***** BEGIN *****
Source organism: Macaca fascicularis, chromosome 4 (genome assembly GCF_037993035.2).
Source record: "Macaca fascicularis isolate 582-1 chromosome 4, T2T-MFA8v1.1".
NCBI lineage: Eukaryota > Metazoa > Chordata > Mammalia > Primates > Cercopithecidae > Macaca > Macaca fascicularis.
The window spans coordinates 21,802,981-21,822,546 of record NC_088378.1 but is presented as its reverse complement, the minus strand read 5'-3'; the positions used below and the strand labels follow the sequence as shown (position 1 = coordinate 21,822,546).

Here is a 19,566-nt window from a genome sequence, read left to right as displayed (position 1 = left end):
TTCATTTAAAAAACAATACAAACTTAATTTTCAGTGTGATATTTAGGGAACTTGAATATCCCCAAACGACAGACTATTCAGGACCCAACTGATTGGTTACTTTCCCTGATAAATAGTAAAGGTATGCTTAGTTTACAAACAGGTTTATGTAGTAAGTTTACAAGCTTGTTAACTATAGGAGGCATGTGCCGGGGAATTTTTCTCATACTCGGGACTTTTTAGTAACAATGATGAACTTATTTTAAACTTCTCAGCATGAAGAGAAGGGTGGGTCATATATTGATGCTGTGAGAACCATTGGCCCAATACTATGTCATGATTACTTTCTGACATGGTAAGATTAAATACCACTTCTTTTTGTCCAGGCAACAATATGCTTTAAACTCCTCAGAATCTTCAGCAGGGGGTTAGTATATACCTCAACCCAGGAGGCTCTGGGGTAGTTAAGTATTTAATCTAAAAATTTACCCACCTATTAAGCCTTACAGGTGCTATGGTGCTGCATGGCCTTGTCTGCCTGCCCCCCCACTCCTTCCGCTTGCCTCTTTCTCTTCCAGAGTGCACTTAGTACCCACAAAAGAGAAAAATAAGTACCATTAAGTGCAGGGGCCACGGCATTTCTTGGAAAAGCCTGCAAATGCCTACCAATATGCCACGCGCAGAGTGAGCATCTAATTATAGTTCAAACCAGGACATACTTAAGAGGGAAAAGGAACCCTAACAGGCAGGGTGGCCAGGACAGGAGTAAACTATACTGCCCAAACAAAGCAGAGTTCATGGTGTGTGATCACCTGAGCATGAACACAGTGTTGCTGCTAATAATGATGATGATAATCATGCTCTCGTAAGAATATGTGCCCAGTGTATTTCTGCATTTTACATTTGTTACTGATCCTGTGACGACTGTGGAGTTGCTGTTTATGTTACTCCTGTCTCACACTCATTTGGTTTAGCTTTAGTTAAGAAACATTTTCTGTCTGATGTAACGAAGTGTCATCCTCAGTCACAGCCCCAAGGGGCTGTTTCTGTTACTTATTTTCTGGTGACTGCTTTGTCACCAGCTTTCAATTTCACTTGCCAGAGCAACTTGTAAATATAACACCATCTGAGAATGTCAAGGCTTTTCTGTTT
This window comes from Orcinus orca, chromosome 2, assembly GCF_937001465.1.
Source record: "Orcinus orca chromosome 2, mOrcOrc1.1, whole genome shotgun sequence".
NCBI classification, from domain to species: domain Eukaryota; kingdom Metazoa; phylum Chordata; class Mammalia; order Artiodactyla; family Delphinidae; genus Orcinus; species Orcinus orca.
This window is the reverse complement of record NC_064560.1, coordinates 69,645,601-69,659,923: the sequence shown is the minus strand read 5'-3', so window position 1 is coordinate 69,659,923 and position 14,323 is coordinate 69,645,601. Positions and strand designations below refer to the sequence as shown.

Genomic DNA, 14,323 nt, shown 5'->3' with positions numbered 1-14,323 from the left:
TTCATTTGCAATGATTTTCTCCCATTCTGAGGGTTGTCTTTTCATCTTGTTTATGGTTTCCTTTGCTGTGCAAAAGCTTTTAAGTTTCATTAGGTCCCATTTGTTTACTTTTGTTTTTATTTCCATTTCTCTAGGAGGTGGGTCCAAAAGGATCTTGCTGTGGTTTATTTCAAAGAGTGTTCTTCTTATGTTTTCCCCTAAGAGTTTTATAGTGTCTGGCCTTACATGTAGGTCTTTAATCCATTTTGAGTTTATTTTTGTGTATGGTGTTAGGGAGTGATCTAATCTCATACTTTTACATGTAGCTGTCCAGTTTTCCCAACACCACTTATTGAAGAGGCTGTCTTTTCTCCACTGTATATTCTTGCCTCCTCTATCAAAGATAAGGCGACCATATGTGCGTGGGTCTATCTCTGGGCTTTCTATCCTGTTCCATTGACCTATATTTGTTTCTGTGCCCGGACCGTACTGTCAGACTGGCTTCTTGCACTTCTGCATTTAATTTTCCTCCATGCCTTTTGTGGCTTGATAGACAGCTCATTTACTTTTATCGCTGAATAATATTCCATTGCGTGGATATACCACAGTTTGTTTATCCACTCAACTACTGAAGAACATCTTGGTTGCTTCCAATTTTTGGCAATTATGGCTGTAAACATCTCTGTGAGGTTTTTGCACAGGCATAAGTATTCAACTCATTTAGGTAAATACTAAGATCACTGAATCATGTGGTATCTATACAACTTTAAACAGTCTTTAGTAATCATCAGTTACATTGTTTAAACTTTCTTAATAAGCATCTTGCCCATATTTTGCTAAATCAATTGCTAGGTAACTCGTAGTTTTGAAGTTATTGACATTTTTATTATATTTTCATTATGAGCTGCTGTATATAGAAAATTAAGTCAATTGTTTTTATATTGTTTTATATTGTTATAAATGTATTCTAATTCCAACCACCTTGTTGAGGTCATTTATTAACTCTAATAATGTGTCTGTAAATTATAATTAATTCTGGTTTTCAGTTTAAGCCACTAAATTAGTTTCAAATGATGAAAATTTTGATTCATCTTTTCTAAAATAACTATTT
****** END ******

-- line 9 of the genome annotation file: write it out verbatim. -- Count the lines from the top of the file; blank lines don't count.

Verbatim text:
NCBI classification, from domain to species: domain Eukaryota; kingdom Metazoa; phylum Chordata; class Mammalia; order Artiodactyla; family Delphinidae; genus Orcinus; species Orcinus orca.